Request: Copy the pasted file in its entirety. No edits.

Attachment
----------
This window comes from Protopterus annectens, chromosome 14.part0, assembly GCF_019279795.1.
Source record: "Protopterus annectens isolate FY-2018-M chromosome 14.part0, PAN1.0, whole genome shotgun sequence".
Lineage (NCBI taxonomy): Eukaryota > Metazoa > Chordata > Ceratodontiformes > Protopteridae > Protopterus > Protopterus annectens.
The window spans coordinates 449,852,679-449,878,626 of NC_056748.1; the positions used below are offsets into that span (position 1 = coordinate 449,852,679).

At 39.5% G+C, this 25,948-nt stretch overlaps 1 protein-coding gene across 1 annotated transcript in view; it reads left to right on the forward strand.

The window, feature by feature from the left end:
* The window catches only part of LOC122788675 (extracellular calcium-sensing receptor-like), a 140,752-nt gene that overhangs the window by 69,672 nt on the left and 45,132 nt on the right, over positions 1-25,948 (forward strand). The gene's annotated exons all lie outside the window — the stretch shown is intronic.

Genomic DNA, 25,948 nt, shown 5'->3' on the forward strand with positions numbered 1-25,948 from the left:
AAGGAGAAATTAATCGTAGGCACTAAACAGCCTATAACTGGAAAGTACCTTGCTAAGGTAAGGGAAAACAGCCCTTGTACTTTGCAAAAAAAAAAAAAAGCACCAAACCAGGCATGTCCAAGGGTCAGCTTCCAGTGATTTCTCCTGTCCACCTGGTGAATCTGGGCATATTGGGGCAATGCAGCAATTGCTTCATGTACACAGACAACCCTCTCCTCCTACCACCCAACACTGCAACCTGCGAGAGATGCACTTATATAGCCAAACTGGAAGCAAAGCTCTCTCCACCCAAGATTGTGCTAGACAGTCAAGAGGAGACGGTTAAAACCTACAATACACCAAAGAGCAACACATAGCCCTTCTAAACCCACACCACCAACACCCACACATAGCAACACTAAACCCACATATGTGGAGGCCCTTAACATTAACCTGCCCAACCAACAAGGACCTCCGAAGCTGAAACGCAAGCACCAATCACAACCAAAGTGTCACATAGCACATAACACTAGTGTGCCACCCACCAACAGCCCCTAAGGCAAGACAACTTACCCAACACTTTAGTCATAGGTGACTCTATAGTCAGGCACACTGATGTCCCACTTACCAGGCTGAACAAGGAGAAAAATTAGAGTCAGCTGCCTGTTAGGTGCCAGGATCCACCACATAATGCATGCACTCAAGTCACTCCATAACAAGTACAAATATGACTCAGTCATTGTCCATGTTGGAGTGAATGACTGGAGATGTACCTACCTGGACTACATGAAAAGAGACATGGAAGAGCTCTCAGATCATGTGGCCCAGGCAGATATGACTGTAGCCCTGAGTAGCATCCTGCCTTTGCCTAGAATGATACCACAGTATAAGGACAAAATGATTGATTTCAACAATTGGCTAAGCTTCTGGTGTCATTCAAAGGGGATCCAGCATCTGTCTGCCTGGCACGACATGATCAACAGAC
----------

This window comes from Protopterus annectens, chromosome 14.part0, assembly GCF_019279795.1.
Source record: "Protopterus annectens isolate FY-2018-M chromosome 14.part0, PAN1.0, whole genome shotgun sequence".
Lineage (NCBI taxonomy): Eukaryota > Metazoa > Chordata > Ceratodontiformes > Protopteridae > Protopterus > Protopterus annectens.
The window spans coordinates 449,852,679-449,878,626 of NC_056748.1; the positions used below are offsets into that span (position 1 = coordinate 449,852,679).

At 39.5% G+C, this 25,948-nt stretch overlaps 1 protein-coding gene across 1 annotated transcript in view; it reads left to right on the forward strand.

The window, feature by feature from the left end:
* The window catches only part of LOC122788675 (extracellular calcium-sensing receptor-like), a 140,752-nt gene that overhangs the window by 69,672 nt on the left and 45,132 nt on the right, over positions 1-25,948 (forward strand). The gene's annotated exons all lie outside the window — the stretch shown is intronic.

Genomic DNA, 25,948 nt, shown 5'->3' on the forward strand with positions numbered 1-25,948 from the left:
AAGGAGAAATTAATCGTAGGCACTAAACAGCCTATAACTGGAAAGTACCTTGCTAAGGTAAGGGAAAACAGCCCTTGTACTTTGCAAAAAAAAAAAAAAGCACCAAACCAGGCATGTCCAAGGGTCAGCTTCCAGTGATTTCTCCTGTCCACCTGGTGAATCTGGGCATATTGGGGCAATGCAGCAATTGCTTCATGTACACAGACAACCCTCTCCTCCTACCACCCAACACTGCAACCTGCGAGAGATGCACTTATATAGCCAAACTGGAAGCAAAGCTCTCTCCACCCAAGATTGTGCTAGACAGTCAAGAGGAGACGGTTAAAACCTACAATACACCAAAGAGCAACACATAGCCCTTCTAAACCCACACCACCAACACCCACACATAGCAACACTAAACCCACATATGTGGAGGCCCTTAACATTAACCTGCCCAACCAACAAGGACCTCCGAAGCTGAAACGCAAGCACCAATCACAACCAAAGTGTCACATAGCACATAACACTAGTGTGCCACCCACCAACAGCCCCTAAGGCAAGACAACTTACCCAACACTTTAGTCATAGGTGACTCTATAGTCAGGCACACTGATGTCCCACTTACCAGGCTGAACAAGGAGAAAAATTAGAGTCAGCTGCCTGTTAGGTGCCAGGATCCACCACATAATGCATGCACTCAAGTCACTCCATAACAAGTACAAATATGACTCAGTCATTGTCCATGTTGGAGTGAATGACTGGAGATGTACCTACCTGGACTACATGAAAAGAGACATGGAAGAGCTCTCAGATCATGTGGCCCAGGCAGATATGACTGTAGCCCTGAGTAGCATCCTGCCTTTGCCTAGAATGATACCACAGTATAAGGACAAAATGATTGATTTCAACAATTGGCTAAGCTTCTGGTGTCATTCAAAGGGGATCCAGCATCTGTCTGCCTGGCACGACATGATCAACAGAC